“It costs a little bit more money, but in the long run, it might save money because kids wouldn’t have to move all the time, and it wouldn’t be so traumatic,” Copenhaver said.

Recruit, train and pay skilled foster parents

It’s not enough to simply do more and better recruiting of foster parents, because average people with good intentions don’t have the skills to cope with the high needs of the kids in the system today, said Dee Wilson, who was with the Children’s Administration for 26 years and now works on child welfare issues nationally.

Wilson is calling for 1,000 parents in the state, or about one-fifth of the available homes, to be specially trained and paid a modest salary for fostering, on top of the usual reimbursements to cover children’s basic needs. There would be higher expectations for these “professional” caregivers, and they’d be equipped and supported to take on the “pretty severe problems” that many of the kids have, he said.

It wouldn’t be a cost-neutral fix, Wilson said, “but it doesn’t have to break the bank, either.”

At $1,000 a month per foster family, for example, his idea would cost a maximum of $12 million a year if every home fostered non-stop. But it would also reduce the number of children who go into residential facilities, which can cost the state upwards of $10,000 per month per child.

Paying some foster parents a salary would help alleviate another problem: Because of the time needed to navigate the system and advocate for themselves and the kids, some foster parents have to chose between working and fostering.

The professional foster parent concept is also one of the few that hasn’t been tried yet, so it might have a better chance of succeeding, said Beth Canfield, who was a foster parent for 32 years before co-founding the Foster Parents Association of Washington State (FPAWS). Legislators have had a hard time understanding the idea of professional foster parents in the past, she said, but once they realize that it simply means foster parents are trained and paid to be available for kids full-time, they tend to support it.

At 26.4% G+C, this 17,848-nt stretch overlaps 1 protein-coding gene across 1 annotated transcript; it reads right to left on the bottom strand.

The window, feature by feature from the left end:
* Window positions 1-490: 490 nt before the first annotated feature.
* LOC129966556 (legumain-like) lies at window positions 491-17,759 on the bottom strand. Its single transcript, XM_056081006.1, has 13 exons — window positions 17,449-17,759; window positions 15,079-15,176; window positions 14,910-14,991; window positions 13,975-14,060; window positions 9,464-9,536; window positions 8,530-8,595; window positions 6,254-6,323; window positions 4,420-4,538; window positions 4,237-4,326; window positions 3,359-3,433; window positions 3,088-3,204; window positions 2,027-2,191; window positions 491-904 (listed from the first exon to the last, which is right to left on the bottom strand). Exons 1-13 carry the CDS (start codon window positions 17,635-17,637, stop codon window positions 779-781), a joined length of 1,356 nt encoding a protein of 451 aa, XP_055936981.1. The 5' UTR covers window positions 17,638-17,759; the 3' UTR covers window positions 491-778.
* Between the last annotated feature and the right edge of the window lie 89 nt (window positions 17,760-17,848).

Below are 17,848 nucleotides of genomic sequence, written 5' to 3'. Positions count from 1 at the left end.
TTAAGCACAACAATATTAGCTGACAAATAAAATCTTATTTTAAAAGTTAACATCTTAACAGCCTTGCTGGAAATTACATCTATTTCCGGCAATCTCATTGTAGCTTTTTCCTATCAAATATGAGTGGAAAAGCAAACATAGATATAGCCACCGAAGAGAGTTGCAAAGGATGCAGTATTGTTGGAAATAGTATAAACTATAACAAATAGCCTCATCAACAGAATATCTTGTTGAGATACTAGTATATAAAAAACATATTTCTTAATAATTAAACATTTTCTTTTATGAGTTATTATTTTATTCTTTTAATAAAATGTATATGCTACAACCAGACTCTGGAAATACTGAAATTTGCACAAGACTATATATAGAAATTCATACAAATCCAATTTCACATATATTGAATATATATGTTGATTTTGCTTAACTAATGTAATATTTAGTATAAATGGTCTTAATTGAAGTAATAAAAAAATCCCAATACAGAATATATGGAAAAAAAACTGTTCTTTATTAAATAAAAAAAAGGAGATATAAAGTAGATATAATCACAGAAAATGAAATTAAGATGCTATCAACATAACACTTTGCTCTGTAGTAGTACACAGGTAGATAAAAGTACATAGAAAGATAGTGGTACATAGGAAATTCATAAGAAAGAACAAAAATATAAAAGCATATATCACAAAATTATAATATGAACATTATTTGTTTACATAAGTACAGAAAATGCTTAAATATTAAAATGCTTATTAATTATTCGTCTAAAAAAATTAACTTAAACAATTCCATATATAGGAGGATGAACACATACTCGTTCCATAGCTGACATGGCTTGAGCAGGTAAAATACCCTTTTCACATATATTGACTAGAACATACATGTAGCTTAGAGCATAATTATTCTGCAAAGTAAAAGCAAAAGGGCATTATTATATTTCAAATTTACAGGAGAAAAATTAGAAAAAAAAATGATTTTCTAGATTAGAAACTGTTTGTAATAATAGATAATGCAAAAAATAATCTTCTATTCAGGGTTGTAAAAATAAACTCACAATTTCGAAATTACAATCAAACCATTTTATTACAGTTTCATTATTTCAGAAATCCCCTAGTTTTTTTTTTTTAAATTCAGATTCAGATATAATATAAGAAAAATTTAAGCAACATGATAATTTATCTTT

Build better support systems for foster parents

Being a foster parent can be heartbreaking, confusing and isolating, to name just a few of the challenges reported by foster parents. That’s why it’s essential that foster parents get support — both emotional and practical — if they are going to be successful and stick around. But they can’t count on receiving that support from social workers who may be juggling 25 cases or who may change every few months due to high turnover.

The Mockingbird Family Model aims to envelop foster families in a supportive “extended-family” environment. The model consists of “constellations” of up to 10 foster families who live near each other and are supported by an experienced foster family, called a “hub home.”

“Our role basically is to be like the grandparents, or actually we’re the auntie and uncle,” said Mary Donaldson, a hub parent in Kirkland. She and her husband, Gerald, fostered for 15 years before joining Mockingbird in 2009.